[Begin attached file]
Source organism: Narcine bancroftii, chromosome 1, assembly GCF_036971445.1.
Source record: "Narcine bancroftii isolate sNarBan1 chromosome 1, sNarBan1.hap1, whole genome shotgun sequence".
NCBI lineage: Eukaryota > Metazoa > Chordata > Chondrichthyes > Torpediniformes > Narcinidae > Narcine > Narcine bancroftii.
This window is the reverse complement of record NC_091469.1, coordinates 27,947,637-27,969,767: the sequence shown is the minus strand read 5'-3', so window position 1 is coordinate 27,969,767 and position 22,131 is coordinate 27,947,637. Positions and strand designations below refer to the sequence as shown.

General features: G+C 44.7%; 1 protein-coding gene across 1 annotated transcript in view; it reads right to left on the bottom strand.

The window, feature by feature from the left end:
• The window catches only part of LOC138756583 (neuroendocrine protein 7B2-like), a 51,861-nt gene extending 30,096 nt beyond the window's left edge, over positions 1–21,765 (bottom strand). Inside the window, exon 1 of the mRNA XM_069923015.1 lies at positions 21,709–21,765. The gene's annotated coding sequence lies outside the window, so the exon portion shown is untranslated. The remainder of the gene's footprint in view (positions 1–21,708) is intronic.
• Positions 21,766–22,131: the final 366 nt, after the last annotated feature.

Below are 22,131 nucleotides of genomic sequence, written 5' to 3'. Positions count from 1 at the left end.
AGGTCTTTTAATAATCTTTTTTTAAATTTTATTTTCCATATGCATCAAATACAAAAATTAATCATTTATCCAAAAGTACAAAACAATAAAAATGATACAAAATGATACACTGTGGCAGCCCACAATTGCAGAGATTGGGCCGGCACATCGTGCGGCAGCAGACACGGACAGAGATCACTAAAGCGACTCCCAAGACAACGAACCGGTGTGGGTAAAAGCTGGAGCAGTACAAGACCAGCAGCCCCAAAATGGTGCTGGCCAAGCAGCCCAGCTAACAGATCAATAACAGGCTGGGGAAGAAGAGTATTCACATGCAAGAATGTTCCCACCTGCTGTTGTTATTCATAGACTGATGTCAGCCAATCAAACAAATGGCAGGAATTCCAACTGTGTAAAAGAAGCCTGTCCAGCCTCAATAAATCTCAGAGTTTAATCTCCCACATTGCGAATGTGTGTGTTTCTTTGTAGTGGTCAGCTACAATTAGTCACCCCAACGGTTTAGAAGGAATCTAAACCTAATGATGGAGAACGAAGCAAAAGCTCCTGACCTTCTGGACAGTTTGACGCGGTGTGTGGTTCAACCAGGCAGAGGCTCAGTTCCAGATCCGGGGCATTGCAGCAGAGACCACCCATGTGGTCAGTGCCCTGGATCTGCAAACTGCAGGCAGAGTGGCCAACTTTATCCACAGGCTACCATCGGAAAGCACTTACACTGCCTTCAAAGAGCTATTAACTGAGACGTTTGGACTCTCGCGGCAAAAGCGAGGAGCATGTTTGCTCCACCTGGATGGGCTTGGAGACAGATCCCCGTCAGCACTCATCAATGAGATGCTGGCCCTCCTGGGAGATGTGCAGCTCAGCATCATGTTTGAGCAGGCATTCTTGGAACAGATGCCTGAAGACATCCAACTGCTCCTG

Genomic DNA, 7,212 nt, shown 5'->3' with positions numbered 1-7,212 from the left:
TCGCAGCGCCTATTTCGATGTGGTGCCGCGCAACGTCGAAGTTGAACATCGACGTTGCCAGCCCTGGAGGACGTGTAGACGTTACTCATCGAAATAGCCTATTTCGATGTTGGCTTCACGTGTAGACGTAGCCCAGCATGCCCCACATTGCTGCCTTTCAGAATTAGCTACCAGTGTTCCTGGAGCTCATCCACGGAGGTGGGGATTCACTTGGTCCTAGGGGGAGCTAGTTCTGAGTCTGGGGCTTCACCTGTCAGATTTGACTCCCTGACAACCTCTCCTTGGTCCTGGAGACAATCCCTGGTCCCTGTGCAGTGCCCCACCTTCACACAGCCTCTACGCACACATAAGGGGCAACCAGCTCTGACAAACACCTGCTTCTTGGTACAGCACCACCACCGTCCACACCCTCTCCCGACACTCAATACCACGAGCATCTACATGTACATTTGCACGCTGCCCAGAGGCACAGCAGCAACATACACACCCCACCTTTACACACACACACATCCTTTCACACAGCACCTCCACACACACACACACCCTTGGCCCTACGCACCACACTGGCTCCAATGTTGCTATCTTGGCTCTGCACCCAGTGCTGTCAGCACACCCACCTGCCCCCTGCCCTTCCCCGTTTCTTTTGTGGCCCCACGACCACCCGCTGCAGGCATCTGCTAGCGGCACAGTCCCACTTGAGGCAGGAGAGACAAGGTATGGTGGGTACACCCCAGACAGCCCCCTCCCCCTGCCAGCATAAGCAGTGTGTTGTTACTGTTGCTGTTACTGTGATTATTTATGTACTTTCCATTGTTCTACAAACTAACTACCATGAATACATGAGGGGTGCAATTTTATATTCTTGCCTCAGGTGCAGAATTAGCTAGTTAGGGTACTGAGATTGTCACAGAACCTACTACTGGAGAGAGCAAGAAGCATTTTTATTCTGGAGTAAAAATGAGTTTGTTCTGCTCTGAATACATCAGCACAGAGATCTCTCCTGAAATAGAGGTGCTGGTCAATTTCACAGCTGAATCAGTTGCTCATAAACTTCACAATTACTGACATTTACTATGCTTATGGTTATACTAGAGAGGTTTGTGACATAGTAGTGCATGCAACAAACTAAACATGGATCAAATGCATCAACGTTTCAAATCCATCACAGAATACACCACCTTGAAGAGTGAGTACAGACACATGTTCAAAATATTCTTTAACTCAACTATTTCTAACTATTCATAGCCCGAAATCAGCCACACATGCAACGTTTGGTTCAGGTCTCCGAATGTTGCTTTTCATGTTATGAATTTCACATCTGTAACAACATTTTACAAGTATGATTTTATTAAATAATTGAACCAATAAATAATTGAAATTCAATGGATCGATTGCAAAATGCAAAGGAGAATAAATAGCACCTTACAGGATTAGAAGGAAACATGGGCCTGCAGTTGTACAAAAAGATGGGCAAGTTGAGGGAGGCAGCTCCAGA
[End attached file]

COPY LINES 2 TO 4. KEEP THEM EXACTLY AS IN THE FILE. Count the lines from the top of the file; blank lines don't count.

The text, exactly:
Source record: "Narcine bancroftii isolate sNarBan1 chromosome 1, sNarBan1.hap1, whole genome shotgun sequence".
NCBI lineage: Eukaryota > Metazoa > Chordata > Chondrichthyes > Torpediniformes > Narcinidae > Narcine > Narcine bancroftii.
This window is the reverse complement of record NC_091469.1, coordinates 27,947,637-27,969,767: the sequence shown is the minus strand read 5'-3', so window position 1 is coordinate 27,969,767 and position 22,131 is coordinate 27,947,637. Positions and strand designations below refer to the sequence as shown.